Book Reviews

A Darkness More Than Night (Harry Bosch #7, Terry McCaleb #2, Harry Bosch Universe #9) by Michael Connelly

A Darkness More Than NightTitle: A Darkness More Than Night (Harry Bosch #7, Terry McCaleb #2, Harry Bosch Universe #9)
Author: Michael Connelly
Rating: ★★★

Terry McCaleb is a retired FBI agent who secretly misses the adrenaline received from investigations after a transplant ended his career. L.A. County Sheriff’s detective Jaye Winston phones McCaleb to get his insight on a tricky case she is working on that dead-ended.

So, what it’s like, Terry? Being a father.”

“It’s like having a gun to your head all the time. Because I know if anything happens to her, anything, then my life is over.

For those of you who read this novel, you will know that McCaleb’s daughter, Cielo Azul, is named after an unidentified girl who her father had previously investigated. In Terry’s terrifying time of almost-death, he thinks about his young daughter, who helps him to remain calm. She is now his everything (which makes me mad because his wife should be!). McCaleb would do anything to protect his family, but without even realizing it, during his investigation, he puts his family into danger.

For every action there is an equal and opposite reaction. When you look into the abyss the abyss looks into you. You know, all the clichés. They’re clichés because they’re true. You don’t go into the darkness without it going into you and taking its piece.

There is some dirty work going on in the background of this case, which is also associated with Harry Bosch’s current case in court. No one is as they seem and everyone seems to be breaking some kind of law. So, is it okay to break a law or hide the truth in the name of justice?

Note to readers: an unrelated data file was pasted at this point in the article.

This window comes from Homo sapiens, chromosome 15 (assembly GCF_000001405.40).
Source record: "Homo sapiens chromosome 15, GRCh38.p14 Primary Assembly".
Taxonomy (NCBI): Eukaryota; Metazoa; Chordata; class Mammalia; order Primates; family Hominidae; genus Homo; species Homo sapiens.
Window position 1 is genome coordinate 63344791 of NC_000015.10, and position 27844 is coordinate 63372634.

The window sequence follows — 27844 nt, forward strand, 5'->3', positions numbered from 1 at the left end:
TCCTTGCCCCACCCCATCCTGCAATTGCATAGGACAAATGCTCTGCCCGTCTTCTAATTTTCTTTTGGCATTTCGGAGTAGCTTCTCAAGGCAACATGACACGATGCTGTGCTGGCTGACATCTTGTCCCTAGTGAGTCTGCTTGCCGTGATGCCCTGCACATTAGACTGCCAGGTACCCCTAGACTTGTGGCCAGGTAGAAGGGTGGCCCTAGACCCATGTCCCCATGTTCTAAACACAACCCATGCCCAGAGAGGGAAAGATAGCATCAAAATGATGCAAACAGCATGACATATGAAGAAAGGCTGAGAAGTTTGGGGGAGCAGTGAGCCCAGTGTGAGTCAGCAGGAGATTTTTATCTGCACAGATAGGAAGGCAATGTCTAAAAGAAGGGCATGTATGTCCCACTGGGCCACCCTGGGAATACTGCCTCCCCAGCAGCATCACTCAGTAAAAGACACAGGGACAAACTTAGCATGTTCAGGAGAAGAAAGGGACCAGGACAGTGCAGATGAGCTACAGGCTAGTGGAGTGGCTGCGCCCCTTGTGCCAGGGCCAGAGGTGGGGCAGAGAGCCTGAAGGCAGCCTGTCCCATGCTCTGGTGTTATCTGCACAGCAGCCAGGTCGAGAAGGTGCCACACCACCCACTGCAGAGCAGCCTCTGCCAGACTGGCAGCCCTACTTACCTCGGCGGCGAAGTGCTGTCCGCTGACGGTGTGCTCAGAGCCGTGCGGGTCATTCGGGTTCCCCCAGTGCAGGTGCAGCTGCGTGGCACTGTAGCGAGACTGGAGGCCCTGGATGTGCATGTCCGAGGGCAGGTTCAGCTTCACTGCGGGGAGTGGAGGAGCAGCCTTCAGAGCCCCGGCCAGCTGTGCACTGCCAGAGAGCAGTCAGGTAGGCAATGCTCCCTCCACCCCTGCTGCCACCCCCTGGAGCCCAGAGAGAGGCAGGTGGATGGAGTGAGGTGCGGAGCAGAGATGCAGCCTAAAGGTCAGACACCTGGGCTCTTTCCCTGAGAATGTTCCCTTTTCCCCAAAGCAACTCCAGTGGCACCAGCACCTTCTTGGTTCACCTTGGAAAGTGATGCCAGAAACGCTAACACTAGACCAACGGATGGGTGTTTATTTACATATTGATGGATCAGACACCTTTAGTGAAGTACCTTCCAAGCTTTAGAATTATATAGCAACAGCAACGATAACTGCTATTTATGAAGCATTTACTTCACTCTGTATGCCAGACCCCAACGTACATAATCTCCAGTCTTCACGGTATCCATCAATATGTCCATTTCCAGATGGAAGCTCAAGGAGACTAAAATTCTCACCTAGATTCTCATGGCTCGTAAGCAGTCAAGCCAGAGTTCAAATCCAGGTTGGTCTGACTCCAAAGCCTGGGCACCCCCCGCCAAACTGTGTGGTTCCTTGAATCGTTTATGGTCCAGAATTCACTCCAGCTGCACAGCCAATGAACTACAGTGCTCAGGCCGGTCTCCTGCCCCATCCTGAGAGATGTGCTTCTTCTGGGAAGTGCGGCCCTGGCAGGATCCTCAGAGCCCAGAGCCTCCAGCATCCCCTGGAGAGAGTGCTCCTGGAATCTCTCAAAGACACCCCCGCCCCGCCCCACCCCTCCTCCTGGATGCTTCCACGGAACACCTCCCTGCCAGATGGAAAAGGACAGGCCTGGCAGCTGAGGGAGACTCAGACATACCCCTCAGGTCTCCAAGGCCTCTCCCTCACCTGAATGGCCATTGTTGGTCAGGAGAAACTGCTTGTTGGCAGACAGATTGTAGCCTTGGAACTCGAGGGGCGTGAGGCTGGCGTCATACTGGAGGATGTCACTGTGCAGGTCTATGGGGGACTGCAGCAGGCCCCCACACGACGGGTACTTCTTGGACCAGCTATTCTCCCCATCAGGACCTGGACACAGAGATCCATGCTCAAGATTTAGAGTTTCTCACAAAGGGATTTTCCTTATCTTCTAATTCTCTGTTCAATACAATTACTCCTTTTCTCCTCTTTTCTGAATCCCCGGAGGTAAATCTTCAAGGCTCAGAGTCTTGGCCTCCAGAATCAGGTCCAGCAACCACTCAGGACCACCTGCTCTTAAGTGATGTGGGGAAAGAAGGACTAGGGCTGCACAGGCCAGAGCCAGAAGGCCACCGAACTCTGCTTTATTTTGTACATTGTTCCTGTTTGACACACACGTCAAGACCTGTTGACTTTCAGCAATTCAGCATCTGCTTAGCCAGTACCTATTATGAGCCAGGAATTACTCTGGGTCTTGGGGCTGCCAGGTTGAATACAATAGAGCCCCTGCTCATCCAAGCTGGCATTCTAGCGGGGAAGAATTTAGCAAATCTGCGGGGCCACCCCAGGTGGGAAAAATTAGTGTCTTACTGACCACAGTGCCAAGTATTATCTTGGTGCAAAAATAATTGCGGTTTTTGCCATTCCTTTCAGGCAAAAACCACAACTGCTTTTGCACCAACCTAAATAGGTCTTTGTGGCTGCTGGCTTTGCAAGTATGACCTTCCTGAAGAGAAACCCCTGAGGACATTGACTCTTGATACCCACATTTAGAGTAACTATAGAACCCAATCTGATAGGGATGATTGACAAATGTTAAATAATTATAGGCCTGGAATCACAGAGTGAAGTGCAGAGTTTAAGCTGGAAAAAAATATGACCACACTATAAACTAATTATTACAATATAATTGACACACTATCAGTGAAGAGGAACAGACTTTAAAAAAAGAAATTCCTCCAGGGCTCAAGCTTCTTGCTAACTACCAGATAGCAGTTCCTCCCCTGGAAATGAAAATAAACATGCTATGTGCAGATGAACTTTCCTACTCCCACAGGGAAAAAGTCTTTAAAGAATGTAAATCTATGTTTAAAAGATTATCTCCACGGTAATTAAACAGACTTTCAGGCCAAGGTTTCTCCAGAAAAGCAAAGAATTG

One of the biggest problems I had with this novel was that I didn’t really feel connected to any of the characters. Frankly, most of them just annoyed me. And let’s be realistic, Terry, don’t make promises you can’t keep. If I was Graciela, I would’ve kicked your butt!

Despite the lack of character development, I enjoyed the novel after the first half. It took me forever to get into the book. Not enough action for me. 😉 The one thing I really appreciated was that I was unable to find out who was guilty of the homicides until the detectives did. Although, with the clues given, I’m not sure I could’ve figured it out on my own anyways.

Will Terry convict his friend, did he risk the safety of his family, and potentially endanger himself?


Book Reviews

The Murder of Roger Ackroyd (Hercule Poirot #4) by Agatha Christie

The Murder of Roger AckroydTitle: The Murder of Roger Ackroyd (Hercule Poirot #4)
Author: Agatha Christie
Rating: ★★★★★

The truth, however ugly in itself, is always curious and beautiful to seekers after it.

Wow! So I definitely judged this book to be outdated and not-relatable because of the publication age date. Nevertheless, it was the complete opposite. Christie adds a slight sense of humor from some characters (Poirot and Caroline) in order to add lightness to a grave murder.

Murder, blackmail, drug abuse, and suicide…this sounds like a novel that could very well take place in the present. Why is it always that deceit has a direct correlation with love? That self-preservation seems more important than justice at times? Christie makes a clear representation of society as it is and always will be…we are all guilty of putting our best interests in front of justice at times. But does that mean it’s right? No. Sometimes we judge others before finding out the entire truth. Just like in this novel, it was easy for the upper class to assume that the lower class: the servants or poor, were most likely suspect to the murder. However, we see that most times, that is not the case.